Calaveras and Tuolumne counties join at least 14 other communities around the state in establishing their own PBA, although Kocher said there are others that aren’t reflected on that list.

The first California PBA was established in Humboldt County in 2018 based on a model from Nebraska, according to founding member and UCCE area fire advisor Lenya Quinn-Davidson.

Since banding together, the roughly 90 ranchers, volunteer firefighters, university students, environmental groups, and others who have joined the PBA, have torched about 1,300 acres together, Quinn-Davidson said.


A PBA burn was conducted with the help of the Columbia College Forestry and Natural Resources program in February of 2019. This photo shows the effects of a low-intensity burn on a prepared forest floor. 



Columbia College FNR students head out to monitor the broadcast burn. 


The same area as shown above, two months later in April of 2019

Membership has roughly doubled since the association’s first demonstration projects.

Quinn-Davidson said it’s been revolutionary for a landowner to have someone they can call to see whether prescribed fire is a good fit for their property and to walk them through the checklist of safety and permitting needs leading up to a project.

“It’s opened up a whole new world,” Quinn-Davidson said. “The interest is outrageous.”

Quinn-Davidson, who has been traveling across the state over the past few years helping other communities start their own PBAs, said there’s been a major attitude adjustment toward prescribed burning from federal and state agencies.

Cal Fire, for example, has set a target to burn 100,000 acres per year by 2025.

A new position at the Cal Fire Tuolumne-Calaveras Unit, the fuels battalion chief, is one testament to the increased support from the agency for prescribed burning and fuels reduction.

That position is helmed by John Frederick, who will serve as an educator to the PBA, informing landowners of the necessary permits and safety practices, as well as assessing what level of involvement is needed from Cal Fire on individual projects. That often depends on how large of an acreage is being proposed for treatment.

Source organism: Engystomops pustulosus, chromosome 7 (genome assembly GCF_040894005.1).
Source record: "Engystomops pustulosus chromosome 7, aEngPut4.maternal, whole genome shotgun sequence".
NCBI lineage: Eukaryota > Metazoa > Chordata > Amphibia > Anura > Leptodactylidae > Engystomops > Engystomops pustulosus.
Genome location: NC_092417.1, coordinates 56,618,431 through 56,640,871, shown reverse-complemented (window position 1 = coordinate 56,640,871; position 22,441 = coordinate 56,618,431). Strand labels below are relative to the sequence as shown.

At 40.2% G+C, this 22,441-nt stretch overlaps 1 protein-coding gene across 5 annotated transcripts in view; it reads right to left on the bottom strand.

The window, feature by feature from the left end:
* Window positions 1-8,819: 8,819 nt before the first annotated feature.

He said that with fire seasons growing longer, fires getting more destructive, and a lack of rain, the agency’s resources are tied up throughout the year responding to fires. PBAs can help with the background work—ensuring a project meets permit requirements, writing burn plans, and conducting environmental studies, among other tasks—that would normally fall on Cal Fire staff to juggle with wildfire response.

“We need to all work together,” Frederick said. “The more education we can provide to the public and PBAs, the more work we can get done. ... As we pool our resources, we can reduce more and more fuels as the years go on.”

Kocher said she hopes the currently unnamed Calaveras-Tuolumne PBA will attract other landowners, especially tribal groups, to join and support community-based cooperative burning efforts. She said the group may also eventually pursue funding opportunities to hire a coordinator and purchase shared equipment.

For now, next steps for the PBA include helping each other learn more about how to burn safely and practicing together as opportunities arise.

“I think education and action go together,” Kocher said. “It’s a big endeavor to go from no knowledge about prescribed fire to lighting one by yourself. I think this is a great next step.”

To learn more or become a member, contact Kocher at


Comment Policy

Calaveras Enterprise does not actively monitor comments. However, staff does read through to assess reader interest. When abusive or foul language is used or directed toward other commenters, those comments will be deleted. If a commenter continues to use such language, that person will be blocked from commenting. We wish to foster a community of communication and a sharing of ideas, and we truly value readers' input.